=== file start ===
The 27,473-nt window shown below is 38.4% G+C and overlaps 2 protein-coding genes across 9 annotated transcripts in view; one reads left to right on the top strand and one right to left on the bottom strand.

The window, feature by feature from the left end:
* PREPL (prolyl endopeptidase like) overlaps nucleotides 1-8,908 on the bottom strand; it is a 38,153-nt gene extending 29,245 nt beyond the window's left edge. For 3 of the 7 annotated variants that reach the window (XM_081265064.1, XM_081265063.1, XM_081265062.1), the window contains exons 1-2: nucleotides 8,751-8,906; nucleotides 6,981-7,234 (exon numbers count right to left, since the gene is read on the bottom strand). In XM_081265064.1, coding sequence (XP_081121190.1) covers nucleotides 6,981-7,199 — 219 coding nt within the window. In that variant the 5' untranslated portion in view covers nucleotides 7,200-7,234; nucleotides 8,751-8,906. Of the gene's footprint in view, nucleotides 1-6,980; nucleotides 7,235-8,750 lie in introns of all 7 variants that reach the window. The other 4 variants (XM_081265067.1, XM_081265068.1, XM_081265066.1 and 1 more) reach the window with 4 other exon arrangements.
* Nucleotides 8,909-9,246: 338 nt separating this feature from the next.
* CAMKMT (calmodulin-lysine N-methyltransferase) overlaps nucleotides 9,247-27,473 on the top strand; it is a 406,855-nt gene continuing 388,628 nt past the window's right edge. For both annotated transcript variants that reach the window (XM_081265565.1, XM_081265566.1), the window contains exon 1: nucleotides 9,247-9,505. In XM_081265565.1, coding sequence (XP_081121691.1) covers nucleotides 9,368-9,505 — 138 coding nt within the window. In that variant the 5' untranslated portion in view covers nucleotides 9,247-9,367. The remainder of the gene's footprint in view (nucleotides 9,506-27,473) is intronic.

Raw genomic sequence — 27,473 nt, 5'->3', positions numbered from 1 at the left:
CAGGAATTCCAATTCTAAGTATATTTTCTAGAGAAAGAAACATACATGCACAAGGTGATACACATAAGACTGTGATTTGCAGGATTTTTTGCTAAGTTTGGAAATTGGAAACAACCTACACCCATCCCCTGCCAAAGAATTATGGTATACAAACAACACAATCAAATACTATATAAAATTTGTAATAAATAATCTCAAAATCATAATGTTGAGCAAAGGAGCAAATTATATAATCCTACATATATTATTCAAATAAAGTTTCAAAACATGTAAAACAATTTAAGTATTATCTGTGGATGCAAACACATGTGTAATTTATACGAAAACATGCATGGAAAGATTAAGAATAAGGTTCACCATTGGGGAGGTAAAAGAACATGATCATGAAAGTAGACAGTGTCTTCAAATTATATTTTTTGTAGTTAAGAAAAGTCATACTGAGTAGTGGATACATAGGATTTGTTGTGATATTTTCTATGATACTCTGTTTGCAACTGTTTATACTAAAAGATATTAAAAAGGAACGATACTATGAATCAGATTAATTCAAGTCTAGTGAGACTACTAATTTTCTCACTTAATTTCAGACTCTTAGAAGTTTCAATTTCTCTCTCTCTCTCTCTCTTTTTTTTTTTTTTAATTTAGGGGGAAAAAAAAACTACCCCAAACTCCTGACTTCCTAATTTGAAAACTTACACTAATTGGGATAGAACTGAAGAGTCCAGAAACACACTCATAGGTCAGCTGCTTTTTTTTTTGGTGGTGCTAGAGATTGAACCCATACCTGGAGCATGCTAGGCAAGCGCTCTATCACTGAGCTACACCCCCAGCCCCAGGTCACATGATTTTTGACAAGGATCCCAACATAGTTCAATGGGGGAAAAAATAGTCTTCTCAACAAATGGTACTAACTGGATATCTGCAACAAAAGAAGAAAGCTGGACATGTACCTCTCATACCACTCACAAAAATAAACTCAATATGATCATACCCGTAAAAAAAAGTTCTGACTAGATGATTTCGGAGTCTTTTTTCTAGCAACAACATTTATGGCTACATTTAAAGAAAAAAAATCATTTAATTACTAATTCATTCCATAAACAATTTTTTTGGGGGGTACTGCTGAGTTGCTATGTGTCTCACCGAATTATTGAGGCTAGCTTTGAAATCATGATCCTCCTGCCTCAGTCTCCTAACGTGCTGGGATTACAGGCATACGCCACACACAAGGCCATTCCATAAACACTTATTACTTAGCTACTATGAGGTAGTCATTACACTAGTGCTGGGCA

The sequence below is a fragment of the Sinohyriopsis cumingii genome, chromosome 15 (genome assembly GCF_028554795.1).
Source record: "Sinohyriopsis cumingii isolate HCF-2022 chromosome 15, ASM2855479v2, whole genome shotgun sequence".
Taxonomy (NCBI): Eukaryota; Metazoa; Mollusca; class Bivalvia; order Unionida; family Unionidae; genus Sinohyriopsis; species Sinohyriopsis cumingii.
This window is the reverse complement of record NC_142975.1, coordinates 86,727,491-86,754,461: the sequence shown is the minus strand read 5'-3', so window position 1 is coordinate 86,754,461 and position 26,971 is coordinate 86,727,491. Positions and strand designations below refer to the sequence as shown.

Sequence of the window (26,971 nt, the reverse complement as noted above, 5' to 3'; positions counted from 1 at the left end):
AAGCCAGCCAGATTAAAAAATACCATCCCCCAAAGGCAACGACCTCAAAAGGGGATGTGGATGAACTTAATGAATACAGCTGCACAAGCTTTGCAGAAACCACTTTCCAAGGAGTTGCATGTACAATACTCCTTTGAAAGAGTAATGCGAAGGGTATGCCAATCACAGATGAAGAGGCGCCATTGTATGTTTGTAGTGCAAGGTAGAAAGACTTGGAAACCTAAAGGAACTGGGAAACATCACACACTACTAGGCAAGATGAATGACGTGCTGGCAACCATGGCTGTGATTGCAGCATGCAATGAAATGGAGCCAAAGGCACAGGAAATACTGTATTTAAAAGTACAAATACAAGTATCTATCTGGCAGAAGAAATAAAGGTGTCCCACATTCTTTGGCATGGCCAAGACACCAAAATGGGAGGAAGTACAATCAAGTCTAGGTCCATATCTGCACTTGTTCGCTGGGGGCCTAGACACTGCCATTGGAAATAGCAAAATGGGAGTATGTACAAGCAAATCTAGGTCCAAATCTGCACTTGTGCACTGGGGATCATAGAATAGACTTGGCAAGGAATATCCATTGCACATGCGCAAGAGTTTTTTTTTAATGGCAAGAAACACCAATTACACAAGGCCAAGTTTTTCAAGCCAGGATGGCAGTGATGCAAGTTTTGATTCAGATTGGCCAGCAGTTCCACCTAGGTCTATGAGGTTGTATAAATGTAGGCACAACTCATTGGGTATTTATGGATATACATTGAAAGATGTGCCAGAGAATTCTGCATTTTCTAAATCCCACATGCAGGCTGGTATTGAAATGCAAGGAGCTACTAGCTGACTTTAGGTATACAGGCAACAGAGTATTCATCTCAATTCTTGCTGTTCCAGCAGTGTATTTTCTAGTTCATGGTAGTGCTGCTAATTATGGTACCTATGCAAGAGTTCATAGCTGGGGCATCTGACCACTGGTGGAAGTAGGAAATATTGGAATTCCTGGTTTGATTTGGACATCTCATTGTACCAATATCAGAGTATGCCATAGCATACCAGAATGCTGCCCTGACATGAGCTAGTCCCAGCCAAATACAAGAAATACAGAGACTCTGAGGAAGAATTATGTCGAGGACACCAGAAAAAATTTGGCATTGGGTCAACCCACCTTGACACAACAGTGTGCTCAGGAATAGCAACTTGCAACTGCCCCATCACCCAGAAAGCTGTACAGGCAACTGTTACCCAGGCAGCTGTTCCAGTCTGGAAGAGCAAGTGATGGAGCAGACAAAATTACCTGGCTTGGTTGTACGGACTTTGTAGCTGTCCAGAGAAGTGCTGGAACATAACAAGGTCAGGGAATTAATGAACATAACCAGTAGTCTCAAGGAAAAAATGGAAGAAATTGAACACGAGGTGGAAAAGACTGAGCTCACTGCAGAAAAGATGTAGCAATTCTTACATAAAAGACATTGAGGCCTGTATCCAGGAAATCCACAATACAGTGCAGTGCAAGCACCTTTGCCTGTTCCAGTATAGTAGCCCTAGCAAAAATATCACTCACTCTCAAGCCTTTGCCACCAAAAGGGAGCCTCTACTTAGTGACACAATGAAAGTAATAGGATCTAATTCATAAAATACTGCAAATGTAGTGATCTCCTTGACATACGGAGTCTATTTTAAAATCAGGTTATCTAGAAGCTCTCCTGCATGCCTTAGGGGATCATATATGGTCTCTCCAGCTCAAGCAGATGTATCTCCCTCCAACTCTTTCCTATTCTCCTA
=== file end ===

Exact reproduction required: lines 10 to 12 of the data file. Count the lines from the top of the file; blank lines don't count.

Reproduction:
Taxonomy (NCBI): Eukaryota; Metazoa; Mollusca; class Bivalvia; order Unionida; family Unionidae; genus Sinohyriopsis; species Sinohyriopsis cumingii.
This window is the reverse complement of record NC_142975.1, coordinates 86,727,491-86,754,461: the sequence shown is the minus strand read 5'-3', so window position 1 is coordinate 86,754,461 and position 26,971 is coordinate 86,727,491. Positions and strand designations below refer to the sequence as shown.

Sequence of the window (26,971 nt, the reverse complement as noted above, 5' to 3'; positions counted from 1 at the left end):